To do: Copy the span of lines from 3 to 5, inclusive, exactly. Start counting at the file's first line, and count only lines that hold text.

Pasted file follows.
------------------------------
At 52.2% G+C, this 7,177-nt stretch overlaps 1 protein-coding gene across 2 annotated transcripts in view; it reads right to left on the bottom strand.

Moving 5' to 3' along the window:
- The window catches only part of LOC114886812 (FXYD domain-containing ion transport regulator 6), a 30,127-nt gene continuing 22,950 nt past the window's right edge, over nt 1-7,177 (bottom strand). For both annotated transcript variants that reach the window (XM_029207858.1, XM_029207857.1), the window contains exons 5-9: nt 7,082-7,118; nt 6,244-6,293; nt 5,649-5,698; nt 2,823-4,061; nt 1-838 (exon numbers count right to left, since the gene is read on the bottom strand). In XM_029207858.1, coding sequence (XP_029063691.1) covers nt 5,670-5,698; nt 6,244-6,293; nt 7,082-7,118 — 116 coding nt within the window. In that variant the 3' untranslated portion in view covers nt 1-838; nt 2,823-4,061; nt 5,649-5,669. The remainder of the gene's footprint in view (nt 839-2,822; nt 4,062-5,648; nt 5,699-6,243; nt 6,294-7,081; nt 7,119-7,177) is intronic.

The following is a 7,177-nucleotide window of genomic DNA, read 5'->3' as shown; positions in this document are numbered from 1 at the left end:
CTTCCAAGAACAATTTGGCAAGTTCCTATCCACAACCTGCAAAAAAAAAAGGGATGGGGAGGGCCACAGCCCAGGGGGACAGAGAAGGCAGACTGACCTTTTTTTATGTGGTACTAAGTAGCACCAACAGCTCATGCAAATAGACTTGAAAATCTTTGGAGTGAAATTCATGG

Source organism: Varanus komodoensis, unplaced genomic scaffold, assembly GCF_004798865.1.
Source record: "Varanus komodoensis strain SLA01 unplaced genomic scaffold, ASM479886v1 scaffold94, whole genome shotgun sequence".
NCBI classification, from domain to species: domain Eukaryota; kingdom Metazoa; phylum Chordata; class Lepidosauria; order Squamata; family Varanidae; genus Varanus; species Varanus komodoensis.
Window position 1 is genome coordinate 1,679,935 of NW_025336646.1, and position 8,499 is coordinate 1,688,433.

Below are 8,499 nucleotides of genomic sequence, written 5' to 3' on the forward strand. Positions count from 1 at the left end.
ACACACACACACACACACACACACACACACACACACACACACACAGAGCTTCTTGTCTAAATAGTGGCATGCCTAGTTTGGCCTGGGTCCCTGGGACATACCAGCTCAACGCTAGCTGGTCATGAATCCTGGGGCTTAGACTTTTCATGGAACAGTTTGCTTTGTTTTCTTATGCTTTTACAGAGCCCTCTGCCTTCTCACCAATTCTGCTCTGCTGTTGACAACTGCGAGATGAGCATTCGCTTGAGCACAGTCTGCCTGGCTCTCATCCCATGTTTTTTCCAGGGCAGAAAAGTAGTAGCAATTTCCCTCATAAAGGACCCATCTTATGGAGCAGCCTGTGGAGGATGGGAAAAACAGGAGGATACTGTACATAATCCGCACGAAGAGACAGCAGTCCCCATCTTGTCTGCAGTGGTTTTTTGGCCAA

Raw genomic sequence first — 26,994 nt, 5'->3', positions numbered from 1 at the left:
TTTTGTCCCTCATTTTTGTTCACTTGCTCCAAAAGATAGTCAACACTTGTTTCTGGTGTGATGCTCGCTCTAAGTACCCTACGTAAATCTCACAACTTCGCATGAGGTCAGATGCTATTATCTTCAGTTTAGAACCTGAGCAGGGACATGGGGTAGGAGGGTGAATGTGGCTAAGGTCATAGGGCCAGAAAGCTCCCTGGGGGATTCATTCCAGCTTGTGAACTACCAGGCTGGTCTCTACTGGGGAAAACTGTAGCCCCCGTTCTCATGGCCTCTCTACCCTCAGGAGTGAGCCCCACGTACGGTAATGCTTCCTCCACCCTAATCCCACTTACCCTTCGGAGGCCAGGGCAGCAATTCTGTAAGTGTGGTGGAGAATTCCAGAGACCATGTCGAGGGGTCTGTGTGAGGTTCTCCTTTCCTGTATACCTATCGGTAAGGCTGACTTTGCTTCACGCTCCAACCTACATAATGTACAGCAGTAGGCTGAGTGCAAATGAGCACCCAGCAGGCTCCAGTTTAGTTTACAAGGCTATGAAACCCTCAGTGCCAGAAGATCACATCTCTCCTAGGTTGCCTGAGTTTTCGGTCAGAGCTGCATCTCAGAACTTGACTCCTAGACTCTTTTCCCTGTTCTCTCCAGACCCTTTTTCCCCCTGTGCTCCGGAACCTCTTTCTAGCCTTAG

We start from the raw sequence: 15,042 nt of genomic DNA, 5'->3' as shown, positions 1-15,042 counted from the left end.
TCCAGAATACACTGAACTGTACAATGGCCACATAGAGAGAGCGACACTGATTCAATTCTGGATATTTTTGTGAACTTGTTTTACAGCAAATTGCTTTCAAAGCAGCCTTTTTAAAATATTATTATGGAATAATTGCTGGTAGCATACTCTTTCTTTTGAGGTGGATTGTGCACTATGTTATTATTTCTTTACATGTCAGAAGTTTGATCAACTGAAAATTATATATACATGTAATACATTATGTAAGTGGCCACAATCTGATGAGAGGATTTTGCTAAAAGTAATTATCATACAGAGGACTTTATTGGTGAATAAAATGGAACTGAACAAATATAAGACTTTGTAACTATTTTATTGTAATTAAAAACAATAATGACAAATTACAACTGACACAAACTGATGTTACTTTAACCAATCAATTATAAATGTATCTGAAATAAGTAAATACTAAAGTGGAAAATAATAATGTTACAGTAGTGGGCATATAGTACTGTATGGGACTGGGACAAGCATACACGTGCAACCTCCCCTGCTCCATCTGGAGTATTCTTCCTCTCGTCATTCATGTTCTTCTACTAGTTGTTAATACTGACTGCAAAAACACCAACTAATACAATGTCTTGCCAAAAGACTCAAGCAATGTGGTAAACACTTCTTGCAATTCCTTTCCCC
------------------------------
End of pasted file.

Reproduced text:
- The window catches only part of LOC114886812 (FXYD domain-containing ion transport regulator 6), a 30,127-nt gene continuing 22,950 nt past the window's right edge, over nt 1-7,177 (bottom strand). For both annotated transcript variants that reach the window (XM_029207858.1, XM_029207857.1), the window contains exons 5-9: nt 7,082-7,118; nt 6,244-6,293; nt 5,649-5,698; nt 2,823-4,061; nt 1-838 (exon numbers count right to left, since the gene is read on the bottom strand). In XM_029207858.1, coding sequence (XP_029063691.1) covers nt 5,670-5,698; nt 6,244-6,293; nt 7,082-7,118 — 116 coding nt within the window. In that variant the 3' untranslated portion in view covers nt 1-838; nt 2,823-4,061; nt 5,649-5,669. The remainder of the gene's footprint in view (nt 839-2,822; nt 4,062-5,648; nt 5,699-6,243; nt 6,294-7,081; nt 7,119-7,177) is intronic.

The following is a 7,177-nucleotide window of genomic DNA, read 5'->3' as shown; positions in this document are numbered from 1 at the left end:
CTTCCAAGAACAATTTGGCAAGTTCCTATCCACAACCTGCAAAAAAAAAAGGGATGGGGAGGGCCACAGCCCAGGGGGACAGAGAAGGCAGACTGACCTTTTTTTATGTGGTACTAAGTAGCACCAACAGCTCATGCAAATAGACTTGAAAATCTTTGGAGTGAAATTCATGG